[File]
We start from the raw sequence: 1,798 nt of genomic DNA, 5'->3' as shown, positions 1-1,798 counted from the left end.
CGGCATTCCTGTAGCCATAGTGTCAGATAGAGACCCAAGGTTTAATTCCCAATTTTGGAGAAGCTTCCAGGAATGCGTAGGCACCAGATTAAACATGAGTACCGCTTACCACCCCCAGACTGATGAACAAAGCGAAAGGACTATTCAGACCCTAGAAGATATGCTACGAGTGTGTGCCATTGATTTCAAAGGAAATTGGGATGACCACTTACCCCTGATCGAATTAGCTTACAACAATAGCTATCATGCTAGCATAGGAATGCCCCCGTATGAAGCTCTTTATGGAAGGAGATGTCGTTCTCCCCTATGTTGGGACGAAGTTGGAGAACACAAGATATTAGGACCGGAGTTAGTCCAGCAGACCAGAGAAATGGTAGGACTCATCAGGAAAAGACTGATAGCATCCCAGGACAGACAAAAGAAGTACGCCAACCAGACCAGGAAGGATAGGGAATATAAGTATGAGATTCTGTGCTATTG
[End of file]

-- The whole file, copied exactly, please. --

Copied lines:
We start from the raw sequence: 1,798 nt of genomic DNA, 5'->3' as shown, positions 1-1,798 counted from the left end.
CGGCATTCCTGTAGCCATAGTGTCAGATAGAGACCCAAGGTTTAATTCCCAATTTTGGAGAAGCTTCCAGGAATGCGTAGGCACCAGATTAAACATGAGTACCGCTTACCACCCCCAGACTGATGAACAAAGCGAAAGGACTATTCAGACCCTAGAAGATATGCTACGAGTGTGTGCCATTGATTTCAAAGGAAATTGGGATGACCACTTACCCCTGATCGAATTAGCTTACAACAATAGCTATCATGCTAGCATAGGAATGCCCCCGTATGAAGCTCTTTATGGAAGGAGATGTCGTTCTCCCCTATGTTGGGACGAAGTTGGAGAACACAAGATATTAGGACCGGAGTTAGTCCAGCAGACCAGAGAAATGGTAGGACTCATCAGGAAAAGACTGATAGCATCCCAGGACAGACAAAAGAAGTACGCCAACCAGACCAGGAAGGATAGGGAATATAAGTATGAGATTCTGTGCTATTG